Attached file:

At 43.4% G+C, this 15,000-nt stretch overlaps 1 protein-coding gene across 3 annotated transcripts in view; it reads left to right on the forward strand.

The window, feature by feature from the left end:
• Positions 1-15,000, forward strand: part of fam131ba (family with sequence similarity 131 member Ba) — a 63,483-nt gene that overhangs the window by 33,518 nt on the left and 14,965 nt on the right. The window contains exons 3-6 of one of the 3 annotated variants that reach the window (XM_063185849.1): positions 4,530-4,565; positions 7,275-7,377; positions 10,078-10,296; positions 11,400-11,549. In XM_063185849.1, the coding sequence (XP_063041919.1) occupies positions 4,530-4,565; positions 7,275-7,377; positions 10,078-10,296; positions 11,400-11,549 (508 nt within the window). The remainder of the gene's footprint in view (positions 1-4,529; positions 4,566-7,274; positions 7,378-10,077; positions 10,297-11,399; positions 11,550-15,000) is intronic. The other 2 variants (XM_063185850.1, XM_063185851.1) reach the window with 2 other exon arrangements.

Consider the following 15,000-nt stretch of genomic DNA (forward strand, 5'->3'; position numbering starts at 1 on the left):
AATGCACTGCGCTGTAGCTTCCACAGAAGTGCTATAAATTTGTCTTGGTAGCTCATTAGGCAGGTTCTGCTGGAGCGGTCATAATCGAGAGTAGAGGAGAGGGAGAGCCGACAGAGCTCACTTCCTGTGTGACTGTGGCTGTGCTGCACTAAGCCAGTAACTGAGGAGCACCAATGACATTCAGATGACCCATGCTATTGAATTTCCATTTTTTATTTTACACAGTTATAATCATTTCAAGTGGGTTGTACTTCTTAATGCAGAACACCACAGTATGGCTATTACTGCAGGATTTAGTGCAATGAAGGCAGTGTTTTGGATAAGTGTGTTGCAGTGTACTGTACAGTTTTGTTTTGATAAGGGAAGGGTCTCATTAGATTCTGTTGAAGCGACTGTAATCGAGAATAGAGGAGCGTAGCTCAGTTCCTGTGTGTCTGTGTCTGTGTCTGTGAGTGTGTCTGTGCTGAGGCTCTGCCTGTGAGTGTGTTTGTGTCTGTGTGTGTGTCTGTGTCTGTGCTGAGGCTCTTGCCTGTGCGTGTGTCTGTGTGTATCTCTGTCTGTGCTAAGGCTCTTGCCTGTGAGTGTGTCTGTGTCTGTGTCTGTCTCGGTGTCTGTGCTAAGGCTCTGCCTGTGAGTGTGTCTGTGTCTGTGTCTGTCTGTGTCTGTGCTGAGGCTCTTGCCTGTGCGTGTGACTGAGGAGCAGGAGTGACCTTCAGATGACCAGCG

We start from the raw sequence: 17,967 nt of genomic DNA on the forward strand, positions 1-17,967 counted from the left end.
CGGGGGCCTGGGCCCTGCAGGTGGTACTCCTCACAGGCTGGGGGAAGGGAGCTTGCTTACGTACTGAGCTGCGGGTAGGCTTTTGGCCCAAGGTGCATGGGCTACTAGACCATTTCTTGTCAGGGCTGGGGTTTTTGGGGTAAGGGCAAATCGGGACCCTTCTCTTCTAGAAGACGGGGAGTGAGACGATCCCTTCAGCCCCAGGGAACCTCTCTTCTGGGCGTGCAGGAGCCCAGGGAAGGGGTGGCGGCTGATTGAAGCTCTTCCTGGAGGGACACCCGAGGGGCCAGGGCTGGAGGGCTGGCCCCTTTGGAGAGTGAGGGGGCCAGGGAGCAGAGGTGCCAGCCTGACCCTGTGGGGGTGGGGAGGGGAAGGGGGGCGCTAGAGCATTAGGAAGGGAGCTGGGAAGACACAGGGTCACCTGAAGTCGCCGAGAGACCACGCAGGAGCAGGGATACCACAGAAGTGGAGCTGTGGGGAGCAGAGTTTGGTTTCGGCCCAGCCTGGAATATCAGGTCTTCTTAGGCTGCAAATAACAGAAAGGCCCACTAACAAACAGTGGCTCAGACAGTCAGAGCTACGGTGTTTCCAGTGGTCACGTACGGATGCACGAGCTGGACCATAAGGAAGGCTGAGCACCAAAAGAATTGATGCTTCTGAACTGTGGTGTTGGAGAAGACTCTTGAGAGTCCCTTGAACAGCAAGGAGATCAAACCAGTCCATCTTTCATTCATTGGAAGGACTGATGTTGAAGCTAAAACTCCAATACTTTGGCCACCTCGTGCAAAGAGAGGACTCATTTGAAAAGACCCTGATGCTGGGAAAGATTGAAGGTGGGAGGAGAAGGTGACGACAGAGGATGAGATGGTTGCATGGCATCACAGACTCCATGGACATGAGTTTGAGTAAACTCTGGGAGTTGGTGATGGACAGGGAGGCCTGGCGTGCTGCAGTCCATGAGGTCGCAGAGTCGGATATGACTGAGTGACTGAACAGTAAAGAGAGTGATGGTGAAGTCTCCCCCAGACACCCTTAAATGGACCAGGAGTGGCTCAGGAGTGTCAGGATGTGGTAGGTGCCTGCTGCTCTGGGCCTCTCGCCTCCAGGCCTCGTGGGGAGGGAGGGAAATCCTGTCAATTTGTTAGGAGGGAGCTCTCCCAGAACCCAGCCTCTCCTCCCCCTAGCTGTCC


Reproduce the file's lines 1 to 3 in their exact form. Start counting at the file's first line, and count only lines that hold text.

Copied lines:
At 43.4% G+C, this 15,000-nt stretch overlaps 1 protein-coding gene across 3 annotated transcripts in view; it reads left to right on the forward strand.

The window, feature by feature from the left end:
• Positions 1-15,000, forward strand: part of fam131ba (family with sequence similarity 131 member Ba) — a 63,483-nt gene that overhangs the window by 33,518 nt on the left and 14,965 nt on the right. The window contains exons 3-6 of one of the 3 annotated variants that reach the window (XM_063185849.1): positions 4,530-4,565; positions 7,275-7,377; positions 10,078-10,296; positions 11,400-11,549. In XM_063185849.1, the coding sequence (XP_063041919.1) occupies positions 4,530-4,565; positions 7,275-7,377; positions 10,078-10,296; positions 11,400-11,549 (508 nt within the window). The remainder of the gene's footprint in view (positions 1-4,529; positions 4,566-7,274; positions 7,378-10,077; positions 10,297-11,399; positions 11,550-15,000) is intronic. The other 2 variants (XM_063185850.1, XM_063185851.1) reach the window with 2 other exon arrangements.